Humanities 5 Students Lead Virtual Musée US Exhibition

Humanities 5 Students Lead Virtual Musée US Exhibition
Matt Nazario-Miller

As a part of project-based learning this Term, our Humanities 5 students amazed our KLS community audience as they facilitated their Exhibition on Thursday, October 15. Hosted virtually over Zoom, our students led attendees through their student-created Musée US.

The Exhibition included student Art, ELA, and Social Studies projects that demonstrated and synthesized student understanding of how perception effects identity. Students have been learning about how perception impacts identity by exploring the meaning of culture, their own identities, the cause and effect of ethnocentrism, US cartography and geography, mapmaking, Native American culture, and the book Thunder Rolling in the Mountains.

Students Mila and Kush kicked off the evening as the Welcome Host and Entrance Host for the Zoom session. Attendees were moved into virtual Lounge Rooms facilitated by our students, including Lounge Hosts Anandita and Seerat, and Lead Docents Anja, Anika, Chloe, Dougie, Kabeer, and Javyeer.

After, attendees enjoyed a ribbon cutting ceremony officiated by Uday, Charlie, and Zoya, complete with a community toast! 

This was no ordinary toast. About a month ago, Humanities 5 students received small mystery boxes that they were not allowed to open until the Exhibition. When the time came to toast, students found they had everything they needed for the occasion right in their box—a bottle of sparkling cider, a champagne flute, a snack, and a top hat!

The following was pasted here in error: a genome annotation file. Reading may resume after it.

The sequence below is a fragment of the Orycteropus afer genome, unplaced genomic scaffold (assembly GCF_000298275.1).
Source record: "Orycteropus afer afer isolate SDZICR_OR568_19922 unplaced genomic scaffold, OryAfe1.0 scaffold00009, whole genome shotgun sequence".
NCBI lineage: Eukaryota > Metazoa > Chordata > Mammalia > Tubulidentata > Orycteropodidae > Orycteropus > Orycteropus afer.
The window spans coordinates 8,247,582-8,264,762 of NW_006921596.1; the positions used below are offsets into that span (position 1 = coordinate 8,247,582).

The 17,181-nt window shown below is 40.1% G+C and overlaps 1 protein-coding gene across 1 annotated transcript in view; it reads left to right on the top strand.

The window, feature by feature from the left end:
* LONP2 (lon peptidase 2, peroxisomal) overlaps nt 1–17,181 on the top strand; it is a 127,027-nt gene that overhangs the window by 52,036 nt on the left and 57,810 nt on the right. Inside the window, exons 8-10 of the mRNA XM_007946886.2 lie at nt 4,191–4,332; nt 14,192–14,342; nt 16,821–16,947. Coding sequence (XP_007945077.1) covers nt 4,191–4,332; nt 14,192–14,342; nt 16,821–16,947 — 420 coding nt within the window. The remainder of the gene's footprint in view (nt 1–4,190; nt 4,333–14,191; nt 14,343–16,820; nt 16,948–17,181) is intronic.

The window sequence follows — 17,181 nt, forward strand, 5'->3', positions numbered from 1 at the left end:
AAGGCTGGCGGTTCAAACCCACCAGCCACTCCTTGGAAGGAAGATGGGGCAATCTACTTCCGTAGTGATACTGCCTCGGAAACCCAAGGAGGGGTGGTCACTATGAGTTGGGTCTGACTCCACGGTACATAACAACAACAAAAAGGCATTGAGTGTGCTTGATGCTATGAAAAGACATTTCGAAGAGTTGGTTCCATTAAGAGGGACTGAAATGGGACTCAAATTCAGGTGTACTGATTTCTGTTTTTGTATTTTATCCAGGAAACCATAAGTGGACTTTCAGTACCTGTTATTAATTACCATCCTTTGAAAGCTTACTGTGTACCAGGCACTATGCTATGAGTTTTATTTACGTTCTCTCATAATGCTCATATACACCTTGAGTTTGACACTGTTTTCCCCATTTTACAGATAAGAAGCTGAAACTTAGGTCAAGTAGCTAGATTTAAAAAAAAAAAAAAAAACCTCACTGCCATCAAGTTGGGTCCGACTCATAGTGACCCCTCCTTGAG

Attendees then moved to breakout rooms for the virtual museum tour portion of the evening, viewing some of our student projects in the Musée US via virtual reality headsets or on their devices. Additional student work was available via a link tour. The projects in Musée US and the link tour included:

  • Visual Arts: Map of My Heart project, wherein students used shape and color to visually communicate self-perception; Cartographic maps demonstrating students' cartographic interpretation of the geographic and man-made elements in Thunder Rolling in the Mountains.
  • English Language Arts: Pieces exploring how perception affects identity, including essays, poems, portrait paragraphs, and analyses of Thunder Rolling in the Mountains.
  • Social Studies: Some student work revolved around an introduction to anthropology, including cultural diagrams, live student discussions about ethnocentrism and how perception affects identity, imagined anthropological articles, ethnocentrism comic strips. To demonstrate learning about geography, students created a magical explorer style survival 101 guide and curated maps. Projects exploring Native American culture included interactive winter counts for attendees to decode, a jamboard to learn more about Native American cultural regions, and tableau vivant jamboards.

With so much to see and learn from the Exhibition, students then closed the night with a Q&A reflection managed by Nathan, Belal, Imogen, Itamar, and Vidit.

Our Directors of Closing for the evening, Samaira and Levin, brought the Exhibition to a close.

Congratulations on a successful Exhibition, Humanities 5! Check out the Musée US below.

Enter Musée US


  • Lower School
  • Upper School